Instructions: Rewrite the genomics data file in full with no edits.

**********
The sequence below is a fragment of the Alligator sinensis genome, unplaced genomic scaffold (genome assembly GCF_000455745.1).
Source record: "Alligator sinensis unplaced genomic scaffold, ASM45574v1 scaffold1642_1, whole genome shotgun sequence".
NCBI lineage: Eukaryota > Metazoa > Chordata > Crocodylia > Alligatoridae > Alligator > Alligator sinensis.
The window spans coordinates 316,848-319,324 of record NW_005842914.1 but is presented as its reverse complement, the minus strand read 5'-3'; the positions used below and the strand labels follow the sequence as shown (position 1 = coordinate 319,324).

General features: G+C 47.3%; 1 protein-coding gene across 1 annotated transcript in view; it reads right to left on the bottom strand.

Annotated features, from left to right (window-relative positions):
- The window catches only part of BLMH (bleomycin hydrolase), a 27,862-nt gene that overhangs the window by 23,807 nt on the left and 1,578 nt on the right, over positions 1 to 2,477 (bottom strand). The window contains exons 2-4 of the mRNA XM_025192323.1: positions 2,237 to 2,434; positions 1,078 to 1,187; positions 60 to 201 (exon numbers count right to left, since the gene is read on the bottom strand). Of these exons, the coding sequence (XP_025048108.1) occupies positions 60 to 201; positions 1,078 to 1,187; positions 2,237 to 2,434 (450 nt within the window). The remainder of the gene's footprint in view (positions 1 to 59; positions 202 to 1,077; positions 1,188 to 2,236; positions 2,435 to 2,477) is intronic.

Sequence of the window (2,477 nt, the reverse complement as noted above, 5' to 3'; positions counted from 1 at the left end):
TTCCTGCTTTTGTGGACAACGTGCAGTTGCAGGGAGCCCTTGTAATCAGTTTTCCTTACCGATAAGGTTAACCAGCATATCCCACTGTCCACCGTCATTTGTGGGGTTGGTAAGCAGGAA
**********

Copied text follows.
The sequence below is a fragment of the Alligator sinensis genome, unplaced genomic scaffold (genome assembly GCF_000455745.1).
Source record: "Alligator sinensis unplaced genomic scaffold, ASM45574v1 scaffold1642_1, whole genome shotgun sequence".
NCBI lineage: Eukaryota > Metazoa > Chordata > Crocodylia > Alligatoridae > Alligator > Alligator sinensis.
The window spans coordinates 316,848-319,324 of record NW_005842914.1 but is presented as its reverse complement, the minus strand read 5'-3'; the positions used below and the strand labels follow the sequence as shown (position 1 = coordinate 319,324).

General features: G+C 47.3%; 1 protein-coding gene across 1 annotated transcript in view; it reads right to left on the bottom strand.

Annotated features, from left to right (window-relative positions):
- The window catches only part of BLMH (bleomycin hydrolase), a 27,862-nt gene that overhangs the window by 23,807 nt on the left and 1,578 nt on the right, over positions 1 to 2,477 (bottom strand). The window contains exons 2-4 of the mRNA XM_025192323.1: positions 2,237 to 2,434; positions 1,078 to 1,187; positions 60 to 201 (exon numbers count right to left, since the gene is read on the bottom strand). Of these exons, the coding sequence (XP_025048108.1) occupies positions 60 to 201; positions 1,078 to 1,187; positions 2,237 to 2,434 (450 nt within the window). The remainder of the gene's footprint in view (positions 1 to 59; positions 202 to 1,077; positions 1,188 to 2,236; positions 2,435 to 2,477) is intronic.

Sequence of the window (2,477 nt, the reverse complement as noted above, 5' to 3'; positions counted from 1 at the left end):
TTCCTGCTTTTGTGGACAACGTGCAGTTGCAGGGAGCCCTTGTAATCAGTTTTCCTTACCGATAAGGTTAACCAGCATATCCCACTGTCCACCGTCATTTGTGGGGTTGGTAAGCAGGAA